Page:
Dog Manual


DOG LANGUAGE


Most dog owners will vouch for the ability of their animals to understand language. This they will proudly demonstrate with a variety of commands, and they will elicit reactions of joviality with endearing words or attitudes of cowering or fear with harsh ones. While these responses would appear to be strongly indicative of language understanding, the fact is that a dog learns to appreciate the tone of voice and not the actual words. Thus a dog may wag its tail when it is told in a friendly tone that it is going to be beaten; or it may cower if it is told in a harsh voice that it is to be given a marrow bone.

Of course some clever dogs will react sensibly to specific word commands spoken in an even tone; but even this does not necessarily imply understanding of the words. It is usually a conditioned response wherein the animal learns to react properly in order to avoid punishment or to anticipate some reward.

None the less, dogs are able to communicate with one another. They do not speak words or engage in conversations as we do, but they communicate by sounds, movements, and smells. Thus a dog may growl, snarl, whine, bark, bare its teeth, or lift a paw, or its hair may stand on end. Through sounds and movements of this sort dogs express their emotional states. Thus, by the tone of the voice combined with associated bodily movements, these animals may express fear, pain, excitement, pleasure, and the like, which other dogs seem to understand perfectly.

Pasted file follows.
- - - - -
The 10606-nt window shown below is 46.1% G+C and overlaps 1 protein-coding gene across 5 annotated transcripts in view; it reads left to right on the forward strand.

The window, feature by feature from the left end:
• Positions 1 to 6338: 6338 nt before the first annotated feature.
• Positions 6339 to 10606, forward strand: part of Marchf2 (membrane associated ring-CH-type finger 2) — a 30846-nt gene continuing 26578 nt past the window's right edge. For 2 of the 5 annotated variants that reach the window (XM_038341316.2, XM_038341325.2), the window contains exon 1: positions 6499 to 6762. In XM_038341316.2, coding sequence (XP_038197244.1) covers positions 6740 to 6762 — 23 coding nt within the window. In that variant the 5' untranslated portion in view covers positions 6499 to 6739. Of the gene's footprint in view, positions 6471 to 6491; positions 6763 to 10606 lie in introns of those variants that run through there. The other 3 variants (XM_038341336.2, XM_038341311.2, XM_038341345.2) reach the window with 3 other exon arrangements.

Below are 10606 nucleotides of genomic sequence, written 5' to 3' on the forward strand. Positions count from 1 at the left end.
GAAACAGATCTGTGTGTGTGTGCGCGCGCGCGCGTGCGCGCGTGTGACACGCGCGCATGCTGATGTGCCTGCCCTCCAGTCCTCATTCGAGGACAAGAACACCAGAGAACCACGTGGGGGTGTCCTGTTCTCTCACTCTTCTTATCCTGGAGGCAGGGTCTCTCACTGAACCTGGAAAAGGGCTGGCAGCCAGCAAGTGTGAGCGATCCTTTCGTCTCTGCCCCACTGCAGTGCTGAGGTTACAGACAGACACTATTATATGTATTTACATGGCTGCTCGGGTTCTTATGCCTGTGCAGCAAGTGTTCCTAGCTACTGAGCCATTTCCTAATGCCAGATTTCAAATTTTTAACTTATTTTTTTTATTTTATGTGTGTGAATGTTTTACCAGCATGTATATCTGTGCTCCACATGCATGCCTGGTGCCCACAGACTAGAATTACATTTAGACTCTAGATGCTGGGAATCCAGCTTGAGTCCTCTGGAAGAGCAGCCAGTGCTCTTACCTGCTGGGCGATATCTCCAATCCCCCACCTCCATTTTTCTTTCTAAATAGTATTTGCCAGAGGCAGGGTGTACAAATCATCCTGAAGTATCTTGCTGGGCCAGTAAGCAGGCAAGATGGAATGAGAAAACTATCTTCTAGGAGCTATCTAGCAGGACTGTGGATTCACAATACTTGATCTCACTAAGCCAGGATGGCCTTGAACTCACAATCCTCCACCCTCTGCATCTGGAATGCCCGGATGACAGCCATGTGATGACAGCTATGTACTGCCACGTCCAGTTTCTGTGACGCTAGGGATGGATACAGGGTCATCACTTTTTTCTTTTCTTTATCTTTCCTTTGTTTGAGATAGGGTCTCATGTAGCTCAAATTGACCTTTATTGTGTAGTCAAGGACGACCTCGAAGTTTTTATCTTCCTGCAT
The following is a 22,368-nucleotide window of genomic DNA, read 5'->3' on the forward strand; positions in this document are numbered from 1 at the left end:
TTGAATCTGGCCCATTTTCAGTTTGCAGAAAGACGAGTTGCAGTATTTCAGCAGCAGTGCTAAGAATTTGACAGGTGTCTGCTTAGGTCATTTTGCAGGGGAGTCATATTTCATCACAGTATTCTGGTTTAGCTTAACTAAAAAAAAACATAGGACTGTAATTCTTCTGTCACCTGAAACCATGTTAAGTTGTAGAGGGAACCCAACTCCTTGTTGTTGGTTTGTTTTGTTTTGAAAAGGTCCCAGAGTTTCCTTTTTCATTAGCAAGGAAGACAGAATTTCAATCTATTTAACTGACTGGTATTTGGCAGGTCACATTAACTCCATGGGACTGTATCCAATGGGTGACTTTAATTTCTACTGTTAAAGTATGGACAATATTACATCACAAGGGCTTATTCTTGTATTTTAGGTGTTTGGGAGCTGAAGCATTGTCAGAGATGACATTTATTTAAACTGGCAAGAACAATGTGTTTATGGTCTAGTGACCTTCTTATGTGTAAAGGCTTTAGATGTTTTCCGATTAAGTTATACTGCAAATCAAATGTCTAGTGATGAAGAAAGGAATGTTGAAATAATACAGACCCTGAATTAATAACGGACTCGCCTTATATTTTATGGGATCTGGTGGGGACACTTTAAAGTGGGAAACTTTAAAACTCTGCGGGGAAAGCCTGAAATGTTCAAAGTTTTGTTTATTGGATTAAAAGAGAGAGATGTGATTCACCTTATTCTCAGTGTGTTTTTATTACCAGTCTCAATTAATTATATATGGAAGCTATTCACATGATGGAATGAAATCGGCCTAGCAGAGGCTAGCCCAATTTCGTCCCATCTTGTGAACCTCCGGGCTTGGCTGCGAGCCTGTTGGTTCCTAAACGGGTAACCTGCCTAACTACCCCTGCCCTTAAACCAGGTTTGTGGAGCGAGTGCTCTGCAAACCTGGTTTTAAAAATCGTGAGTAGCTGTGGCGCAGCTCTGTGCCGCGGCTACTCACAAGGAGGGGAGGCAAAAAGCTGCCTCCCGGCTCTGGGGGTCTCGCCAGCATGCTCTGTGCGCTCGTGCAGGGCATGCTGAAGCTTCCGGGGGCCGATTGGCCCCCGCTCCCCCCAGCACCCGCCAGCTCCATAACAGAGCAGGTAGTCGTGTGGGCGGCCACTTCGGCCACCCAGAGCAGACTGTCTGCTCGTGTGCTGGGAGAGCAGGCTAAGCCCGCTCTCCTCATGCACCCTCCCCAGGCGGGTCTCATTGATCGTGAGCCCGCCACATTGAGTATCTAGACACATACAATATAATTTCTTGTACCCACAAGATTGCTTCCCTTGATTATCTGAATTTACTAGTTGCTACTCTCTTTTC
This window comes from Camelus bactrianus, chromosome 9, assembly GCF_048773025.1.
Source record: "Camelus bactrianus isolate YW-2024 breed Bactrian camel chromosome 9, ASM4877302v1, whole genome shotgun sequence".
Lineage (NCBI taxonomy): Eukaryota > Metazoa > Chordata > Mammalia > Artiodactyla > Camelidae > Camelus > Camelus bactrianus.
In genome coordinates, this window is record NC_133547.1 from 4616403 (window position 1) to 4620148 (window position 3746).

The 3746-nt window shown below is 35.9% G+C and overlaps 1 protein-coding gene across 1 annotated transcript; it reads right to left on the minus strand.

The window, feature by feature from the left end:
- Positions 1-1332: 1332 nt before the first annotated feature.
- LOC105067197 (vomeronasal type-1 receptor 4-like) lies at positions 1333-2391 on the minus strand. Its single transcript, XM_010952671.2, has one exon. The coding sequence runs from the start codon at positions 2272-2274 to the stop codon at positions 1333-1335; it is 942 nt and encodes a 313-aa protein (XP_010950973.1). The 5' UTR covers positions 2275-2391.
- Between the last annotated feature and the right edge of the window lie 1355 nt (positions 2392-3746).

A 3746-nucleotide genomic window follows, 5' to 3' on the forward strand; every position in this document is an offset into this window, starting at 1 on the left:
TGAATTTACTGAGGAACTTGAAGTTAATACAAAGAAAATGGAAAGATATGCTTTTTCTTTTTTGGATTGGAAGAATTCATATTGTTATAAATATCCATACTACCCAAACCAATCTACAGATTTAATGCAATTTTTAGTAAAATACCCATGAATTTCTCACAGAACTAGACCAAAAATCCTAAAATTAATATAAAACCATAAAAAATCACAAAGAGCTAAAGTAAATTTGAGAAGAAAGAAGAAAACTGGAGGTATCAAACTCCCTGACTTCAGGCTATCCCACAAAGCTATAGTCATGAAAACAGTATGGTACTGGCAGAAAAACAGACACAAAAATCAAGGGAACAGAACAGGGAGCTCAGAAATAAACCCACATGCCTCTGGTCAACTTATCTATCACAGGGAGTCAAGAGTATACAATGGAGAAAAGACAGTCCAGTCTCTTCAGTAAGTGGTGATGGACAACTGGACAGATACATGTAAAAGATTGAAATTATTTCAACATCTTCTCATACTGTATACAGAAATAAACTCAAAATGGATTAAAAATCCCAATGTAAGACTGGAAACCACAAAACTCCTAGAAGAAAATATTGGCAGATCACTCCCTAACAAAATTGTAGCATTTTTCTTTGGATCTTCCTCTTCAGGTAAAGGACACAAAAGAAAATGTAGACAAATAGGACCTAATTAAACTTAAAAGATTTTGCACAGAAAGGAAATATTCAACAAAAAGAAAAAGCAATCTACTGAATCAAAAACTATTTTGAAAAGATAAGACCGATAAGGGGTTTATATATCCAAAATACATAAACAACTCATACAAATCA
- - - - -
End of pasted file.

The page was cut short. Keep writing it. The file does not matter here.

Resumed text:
It is well known that dogs can recognize each other by their smells, and it is generally supposed that one of the functions of the frequent urinations of the dog is to leave a calling card for its companions.

For the most part the language of dogs is instinctive rather than learned. Dogs may instinctively cry for food when they are very young, but they learn to beg for it later on. A dog may also learn to paw at a door until it is opened. Endless examples of this type may be given. But for the most part, dog language seems to be a matter of instinct.